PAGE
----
The present study aims to shed light on the relationship between income inequality and greenhouse gas emissions by analyzing how income inequality affects carbon dioxide emissions and the emissions-income relationship. Since the literature on the impact of income and income inequality on emissions is still inconclusive, this paper offers further insights on how the effects of income and income inequality on emissions vary in countries with different income levels. The estimations are based on an unbalanced panel dataset that includes annual values for the industry structure, the share of the urban population, civil liberties and political freedom, globalization, and education covering 177 countries from 1990 to 2018. The paper finds evidence for a generally negative impact of income inequality on emissions patterns that turns positive for countries above a certain threshold of GDP per capita, which has not been reached by all high-income countries. Moreover, the results support the relationship proposed by the EKC only in richer countries.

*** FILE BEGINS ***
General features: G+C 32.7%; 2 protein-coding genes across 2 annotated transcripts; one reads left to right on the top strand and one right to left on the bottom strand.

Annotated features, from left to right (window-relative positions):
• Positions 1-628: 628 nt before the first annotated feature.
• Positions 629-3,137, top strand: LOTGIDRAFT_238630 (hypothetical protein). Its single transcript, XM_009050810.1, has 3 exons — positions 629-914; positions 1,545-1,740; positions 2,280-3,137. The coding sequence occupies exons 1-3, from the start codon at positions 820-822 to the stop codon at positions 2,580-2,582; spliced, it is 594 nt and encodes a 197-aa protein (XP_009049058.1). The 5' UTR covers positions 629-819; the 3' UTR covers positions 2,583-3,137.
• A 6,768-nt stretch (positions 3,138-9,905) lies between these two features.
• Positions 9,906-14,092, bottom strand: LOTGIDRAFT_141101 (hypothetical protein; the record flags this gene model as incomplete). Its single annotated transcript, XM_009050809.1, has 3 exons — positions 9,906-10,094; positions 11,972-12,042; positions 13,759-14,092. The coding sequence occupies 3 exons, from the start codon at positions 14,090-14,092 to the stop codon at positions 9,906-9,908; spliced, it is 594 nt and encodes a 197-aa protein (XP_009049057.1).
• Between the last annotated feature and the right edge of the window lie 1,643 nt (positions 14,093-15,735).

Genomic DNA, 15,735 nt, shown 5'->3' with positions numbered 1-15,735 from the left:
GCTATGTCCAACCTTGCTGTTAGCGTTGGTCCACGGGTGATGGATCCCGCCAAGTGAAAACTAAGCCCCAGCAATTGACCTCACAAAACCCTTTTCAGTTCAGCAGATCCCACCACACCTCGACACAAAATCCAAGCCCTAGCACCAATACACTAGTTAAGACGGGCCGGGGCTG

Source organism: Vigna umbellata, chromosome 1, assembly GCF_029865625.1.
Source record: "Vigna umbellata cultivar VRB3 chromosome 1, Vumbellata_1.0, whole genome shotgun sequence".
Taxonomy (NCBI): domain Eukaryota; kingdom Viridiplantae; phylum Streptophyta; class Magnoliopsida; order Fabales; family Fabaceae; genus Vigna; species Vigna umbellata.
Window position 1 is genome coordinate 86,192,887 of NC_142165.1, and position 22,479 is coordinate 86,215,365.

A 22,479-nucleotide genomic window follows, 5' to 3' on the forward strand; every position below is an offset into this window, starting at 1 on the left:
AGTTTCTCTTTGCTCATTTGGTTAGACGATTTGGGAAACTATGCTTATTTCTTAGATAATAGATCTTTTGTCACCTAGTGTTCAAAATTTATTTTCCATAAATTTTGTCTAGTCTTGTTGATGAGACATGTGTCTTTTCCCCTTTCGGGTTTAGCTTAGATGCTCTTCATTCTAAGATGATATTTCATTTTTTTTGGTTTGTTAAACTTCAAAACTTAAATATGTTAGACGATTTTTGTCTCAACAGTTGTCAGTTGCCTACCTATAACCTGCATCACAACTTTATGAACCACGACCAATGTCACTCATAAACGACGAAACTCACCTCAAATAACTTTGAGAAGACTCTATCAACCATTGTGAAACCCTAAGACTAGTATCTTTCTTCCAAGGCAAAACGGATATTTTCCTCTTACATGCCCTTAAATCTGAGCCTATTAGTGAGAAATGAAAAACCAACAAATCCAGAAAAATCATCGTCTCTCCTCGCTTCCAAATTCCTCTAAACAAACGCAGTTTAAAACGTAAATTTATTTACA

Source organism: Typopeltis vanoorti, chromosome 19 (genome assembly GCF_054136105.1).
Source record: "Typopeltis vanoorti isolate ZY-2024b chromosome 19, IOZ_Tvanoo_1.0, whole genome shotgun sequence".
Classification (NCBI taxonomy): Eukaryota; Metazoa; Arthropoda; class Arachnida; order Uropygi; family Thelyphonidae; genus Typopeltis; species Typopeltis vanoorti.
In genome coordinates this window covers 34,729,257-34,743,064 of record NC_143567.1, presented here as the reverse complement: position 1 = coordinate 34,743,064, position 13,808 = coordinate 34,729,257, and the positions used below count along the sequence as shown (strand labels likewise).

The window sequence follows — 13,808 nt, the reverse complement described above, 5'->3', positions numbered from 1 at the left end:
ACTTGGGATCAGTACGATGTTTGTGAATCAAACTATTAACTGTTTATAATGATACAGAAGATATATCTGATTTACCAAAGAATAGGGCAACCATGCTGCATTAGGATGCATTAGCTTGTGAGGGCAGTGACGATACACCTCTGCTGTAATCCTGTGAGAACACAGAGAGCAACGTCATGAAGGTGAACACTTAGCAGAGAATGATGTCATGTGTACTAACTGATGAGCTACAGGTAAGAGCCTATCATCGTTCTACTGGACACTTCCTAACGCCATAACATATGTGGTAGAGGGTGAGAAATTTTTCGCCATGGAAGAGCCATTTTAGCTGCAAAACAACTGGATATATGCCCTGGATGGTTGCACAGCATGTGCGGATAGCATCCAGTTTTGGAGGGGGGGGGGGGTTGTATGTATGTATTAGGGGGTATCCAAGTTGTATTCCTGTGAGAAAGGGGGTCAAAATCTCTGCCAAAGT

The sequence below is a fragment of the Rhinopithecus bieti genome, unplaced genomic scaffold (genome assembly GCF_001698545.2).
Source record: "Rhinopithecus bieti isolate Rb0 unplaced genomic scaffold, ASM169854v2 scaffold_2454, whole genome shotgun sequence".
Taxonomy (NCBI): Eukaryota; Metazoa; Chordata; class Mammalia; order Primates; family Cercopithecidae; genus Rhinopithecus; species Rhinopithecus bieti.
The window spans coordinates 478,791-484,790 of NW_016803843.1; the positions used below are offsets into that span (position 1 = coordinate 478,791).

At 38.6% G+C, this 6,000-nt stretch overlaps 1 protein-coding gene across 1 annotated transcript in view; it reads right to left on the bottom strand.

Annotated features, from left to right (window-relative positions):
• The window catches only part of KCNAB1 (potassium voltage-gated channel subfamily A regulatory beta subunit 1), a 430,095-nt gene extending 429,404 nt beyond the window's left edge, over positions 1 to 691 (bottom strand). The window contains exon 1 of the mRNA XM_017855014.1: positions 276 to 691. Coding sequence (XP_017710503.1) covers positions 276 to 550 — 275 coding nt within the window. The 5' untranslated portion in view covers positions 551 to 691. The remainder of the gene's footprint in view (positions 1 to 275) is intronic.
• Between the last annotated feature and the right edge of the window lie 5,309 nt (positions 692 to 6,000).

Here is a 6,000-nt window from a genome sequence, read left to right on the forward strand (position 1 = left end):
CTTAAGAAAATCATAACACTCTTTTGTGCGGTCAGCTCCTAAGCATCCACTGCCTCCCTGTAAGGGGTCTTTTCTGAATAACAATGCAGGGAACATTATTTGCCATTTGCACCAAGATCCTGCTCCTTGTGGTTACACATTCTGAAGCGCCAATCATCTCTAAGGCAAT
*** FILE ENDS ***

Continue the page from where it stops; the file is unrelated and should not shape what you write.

|Author:||Inmaculada; Leon, Martinez-Zarzoso; Pilgrim|
|No. of pages:||49|